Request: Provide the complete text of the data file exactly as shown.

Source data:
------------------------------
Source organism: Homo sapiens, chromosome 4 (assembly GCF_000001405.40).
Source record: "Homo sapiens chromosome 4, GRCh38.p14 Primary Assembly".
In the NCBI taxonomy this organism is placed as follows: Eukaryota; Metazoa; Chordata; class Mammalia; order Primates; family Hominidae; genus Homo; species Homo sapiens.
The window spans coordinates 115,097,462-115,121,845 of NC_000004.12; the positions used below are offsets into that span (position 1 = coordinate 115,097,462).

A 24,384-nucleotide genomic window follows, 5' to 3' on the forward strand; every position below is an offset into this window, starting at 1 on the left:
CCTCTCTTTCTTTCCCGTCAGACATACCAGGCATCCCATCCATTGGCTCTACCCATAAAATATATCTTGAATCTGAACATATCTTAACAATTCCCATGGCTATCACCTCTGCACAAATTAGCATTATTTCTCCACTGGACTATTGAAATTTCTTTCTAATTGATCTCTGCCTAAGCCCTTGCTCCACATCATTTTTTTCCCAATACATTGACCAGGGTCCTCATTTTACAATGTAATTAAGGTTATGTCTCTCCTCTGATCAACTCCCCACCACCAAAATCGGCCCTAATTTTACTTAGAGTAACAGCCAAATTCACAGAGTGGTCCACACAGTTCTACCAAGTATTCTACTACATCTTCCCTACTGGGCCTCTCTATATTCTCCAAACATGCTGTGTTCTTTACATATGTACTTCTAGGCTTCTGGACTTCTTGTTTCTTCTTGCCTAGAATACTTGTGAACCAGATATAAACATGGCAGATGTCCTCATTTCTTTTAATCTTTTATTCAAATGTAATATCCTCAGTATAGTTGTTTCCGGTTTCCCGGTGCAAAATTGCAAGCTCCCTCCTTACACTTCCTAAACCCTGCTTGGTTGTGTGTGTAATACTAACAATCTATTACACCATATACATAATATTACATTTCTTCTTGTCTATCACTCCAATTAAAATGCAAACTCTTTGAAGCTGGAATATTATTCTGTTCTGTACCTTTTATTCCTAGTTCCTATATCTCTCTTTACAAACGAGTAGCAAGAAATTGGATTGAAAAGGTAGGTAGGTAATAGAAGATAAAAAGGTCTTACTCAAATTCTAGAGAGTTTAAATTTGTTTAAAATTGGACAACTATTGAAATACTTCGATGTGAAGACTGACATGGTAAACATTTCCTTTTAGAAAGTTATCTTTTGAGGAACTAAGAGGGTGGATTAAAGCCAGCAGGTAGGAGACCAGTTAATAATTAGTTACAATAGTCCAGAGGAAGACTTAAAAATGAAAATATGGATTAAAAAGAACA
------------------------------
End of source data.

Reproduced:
Source organism: Homo sapiens, chromosome 4 (assembly GCF_000001405.40).
Source record: "Homo sapiens chromosome 4, GRCh38.p14 Primary Assembly".
In the NCBI taxonomy this organism is placed as follows: Eukaryota; Metazoa; Chordata; class Mammalia; order Primates; family Hominidae; genus Homo; species Homo sapiens.
The window spans coordinates 115,097,462-115,121,845 of NC_000004.12; the positions used below are offsets into that span (position 1 = coordinate 115,097,462).

A 24,384-nucleotide genomic window follows, 5' to 3' on the forward strand; every position below is an offset into this window, starting at 1 on the left:
CCTCTCTTTCTTTCCCGTCAGACATACCAGGCATCCCATCCATTGGCTCTACCCATAAAATATATCTTGAATCTGAACATATCTTAACAATTCCCATGGCTATCACCTCTGCACAAATTAGCATTATTTCTCCACTGGACTATTGAAATTTCTTTCTAATTGATCTCTGCCTAAGCCCTTGCTCCACATCATTTTTTTCCCAATACATTGACCAGGGTCCTCATTTTACAATGTAATTAAGGTTATGTCTCTCCTCTGATCAACTCCCCACCACCAAAATCGGCCCTAATTTTACTTAGAGTAACAGCCAAATTCACAGAGTGGTCCACACAGTTCTACCAAGTATTCTACTACATCTTCCCTACTGGGCCTCTCTATATTCTCCAAACATGCTGTGTTCTTTACATATGTACTTCTAGGCTTCTGGACTTCTTGTTTCTTCTTGCCTAGAATACTTGTGAACCAGATATAAACATGGCAGATGTCCTCATTTCTTTTAATCTTTTATTCAAATGTAATATCCTCAGTATAGTTGTTTCCGGTTTCCCGGTGCAAAATTGCAAGCTCCCTCCTTACACTTCCTAAACCCTGCTTGGTTGTGTGTGTAATACTAACAATCTATTACACCATATACATAATATTACATTTCTTCTTGTCTATCACTCCAATTAAAATGCAAACTCTTTGAAGCTGGAATATTATTCTGTTCTGTACCTTTTATTCCTAGTTCCTATATCTCTCTTTACAAACGAGTAGCAAGAAATTGGATTGAAAAGGTAGGTAGGTAATAGAAGATAAAAAGGTCTTACTCAAATTCTAGAGAGTTTAAATTTGTTTAAAATTGGACAACTATTGAAATACTTCGATGTGAAGACTGACATGGTAAACATTTCCTTTTAGAAAGTTATCTTTTGAGGAACTAAGAGGGTGGATTAAAGCCAGCAGGTAGGAGACCAGTTAATAATTAGTTACAATAGTCCAGAGGAAGACTTAAAAATGAAAATATGGATTAAAAAGAACA